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Mobile’s mountain of measurement

August 23, 2012

By Mark Hughes

We have heard a lot about cross-platform measurement. The Interactive Advertising Bureau recently stated the two most important pillars for digital measurement as part of the 3MS initiative are: 1) shifting from a served impression standard to a new standard of viewable impressions, and 2) introducing an online GRP metric to determine reach and frequency based on viewable impressions.

The difficulty of the GRP (gross rating points) comes into play when reconciling TV GRPs – historically based on television households – and some newer desire to have an online GRP move from TV households to actual people.

For mobile, GRPs get complicated in a hurry.

You see a banner on your laptop. Later, on your balcony, you surf on your smartphone, seeing a banner from the same brand. On your tablet at the beach, you see another banner from the same brand. Three ads, one person. But, from a measurement standpoint, how does anyone know it’s one person?

When laptop, smartphone and tablet are all disconnected devices, will reach be counted as three people or one person?

Here is where the mountain of measurement gets steep.

Solutions? There are a few. Make sure yours will not get you fired.

Solution that will get you fired
Device fingerprinting, or device IDs. You can collect user information very easily – IP address, operating system, browser version and more. The “more” includes unique pieces of data like “clock skew,” where the same devices such as an iPhone will tell time within milliseconds of each other. The millisecond of a difference is akin to a tattoo, its unique for that device.

When you combine all of these unique points and create a unique device ID, that is when you may get into trouble.

Without any current legal precedents, we may be five to six years away from a decision as to whether device fingerprinting is a violation of privacy laws or not.

But before that happens, a device fingerprinting methodology for which the consumer has no way to opt out of tracking simply accumulates millions of dollars of risk for your company, and ignoring that clear and present danger will likely get you fired.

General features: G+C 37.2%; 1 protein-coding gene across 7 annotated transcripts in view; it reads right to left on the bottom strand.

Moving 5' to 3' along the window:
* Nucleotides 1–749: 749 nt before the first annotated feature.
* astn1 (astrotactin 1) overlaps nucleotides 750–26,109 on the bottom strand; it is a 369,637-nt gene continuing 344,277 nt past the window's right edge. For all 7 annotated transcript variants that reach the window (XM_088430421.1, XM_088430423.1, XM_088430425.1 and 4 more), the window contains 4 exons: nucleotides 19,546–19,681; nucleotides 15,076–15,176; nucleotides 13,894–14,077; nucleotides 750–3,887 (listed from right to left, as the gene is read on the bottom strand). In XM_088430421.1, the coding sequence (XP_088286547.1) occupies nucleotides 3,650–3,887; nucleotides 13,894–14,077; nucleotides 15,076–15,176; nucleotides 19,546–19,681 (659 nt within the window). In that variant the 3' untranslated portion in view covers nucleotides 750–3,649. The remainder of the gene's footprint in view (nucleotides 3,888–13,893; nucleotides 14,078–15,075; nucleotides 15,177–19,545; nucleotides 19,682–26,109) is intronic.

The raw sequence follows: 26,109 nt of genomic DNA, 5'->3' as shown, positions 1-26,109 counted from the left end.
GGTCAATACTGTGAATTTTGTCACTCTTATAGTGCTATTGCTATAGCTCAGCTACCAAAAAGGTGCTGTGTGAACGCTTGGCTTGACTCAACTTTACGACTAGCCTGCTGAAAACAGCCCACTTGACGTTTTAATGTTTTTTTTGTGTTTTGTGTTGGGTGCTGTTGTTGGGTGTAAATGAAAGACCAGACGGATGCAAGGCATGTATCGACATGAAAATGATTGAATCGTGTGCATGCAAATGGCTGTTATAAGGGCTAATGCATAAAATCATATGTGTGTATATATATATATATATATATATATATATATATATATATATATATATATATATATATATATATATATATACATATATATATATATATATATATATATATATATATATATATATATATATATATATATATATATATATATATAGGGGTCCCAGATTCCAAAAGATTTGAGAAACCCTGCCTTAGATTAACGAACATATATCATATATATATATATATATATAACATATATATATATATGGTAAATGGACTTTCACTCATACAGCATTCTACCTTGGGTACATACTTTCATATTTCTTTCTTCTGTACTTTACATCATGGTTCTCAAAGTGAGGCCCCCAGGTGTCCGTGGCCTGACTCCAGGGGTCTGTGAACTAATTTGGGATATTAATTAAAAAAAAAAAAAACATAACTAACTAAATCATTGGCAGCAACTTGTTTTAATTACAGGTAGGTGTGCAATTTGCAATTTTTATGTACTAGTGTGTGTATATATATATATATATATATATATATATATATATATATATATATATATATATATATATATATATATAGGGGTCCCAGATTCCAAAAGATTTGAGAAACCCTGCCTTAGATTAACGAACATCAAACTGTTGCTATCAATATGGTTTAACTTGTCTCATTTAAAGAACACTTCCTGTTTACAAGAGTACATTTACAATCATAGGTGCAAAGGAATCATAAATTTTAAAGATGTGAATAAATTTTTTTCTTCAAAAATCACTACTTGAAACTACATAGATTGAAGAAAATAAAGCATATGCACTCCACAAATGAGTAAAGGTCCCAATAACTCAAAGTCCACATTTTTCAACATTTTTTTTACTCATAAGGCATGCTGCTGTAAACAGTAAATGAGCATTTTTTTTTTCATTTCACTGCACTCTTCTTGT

Solution that can work
Applications or Android. When you load apps or use your Android phone, the possibility exists for that app to communicate information that would confirm you on a tablet and you on a smartphone – and are not, in fact, two yous, but one you.

Privacy policies and settings certainly play a role and are not entirely perfect, but this is a legal and smart way to calculate online GRPs. Right now anyway, it is the best way.

Who’s got mobile measurement?
So, as you look at the landscape, who is best suited to climb the mobile measurement mountain with respect to online GRPs? Google? Nielsen? ComScore?

Google may have a good shot at solving the mobile measurement mountain for GRPs. It certainly has widespread adoption of Android and Motorola, which could be the gateway communicating who you are. And given their dominance in ad serving with DoubleClick, they can connect many of those dots from an engineering standpoint.

But GRPs grew up in TV, and reconciling a world of GRPs created with TV households gets complicated if you are Google, which has never really been in the business of media ratings.

ComScore has great brand recognition for measurement online, but it is panel-based with small amounts of toolbars. No mobile advantage comes from them, such as owning Android or Motorola. No TV heritage, and no TV component.

It is going to be a harrowing climb up the mountain for comScore, but who knows, things change. Perhaps an acquisition or merger with Rentrak could change things.

Nielsen has a good shot. TV heritage to its core, and it may have invented the GRP. Its partnership with Facebook and Facebook mobile gives it unprecedented access and insight to who you are by laptop, desktop and mobile, since you cannot use Facebook without being logged in, and apps – even third-party apps built on their platform – have the capability to send signals and information.

To boot, Facebook and Nielsen also know if you are female, male, how old you are, and a host of other things such as education and interests.

Is Nielsen recalibrating online GRPs for those people indexing high for cookie deletion? Maybe not, but that is fixable.

IN THE END, it is likely a GoogleAndroid versus NielsenFacebook battle will occur.

Solving the mobile measurement mountain is the key to solving cross-channel attribution and unlocking more ad dollars. And when we get there: mobile payments. Let the ascent begin.

Mark Hughes is CEO of C3 Metrics, New York. Reach him at

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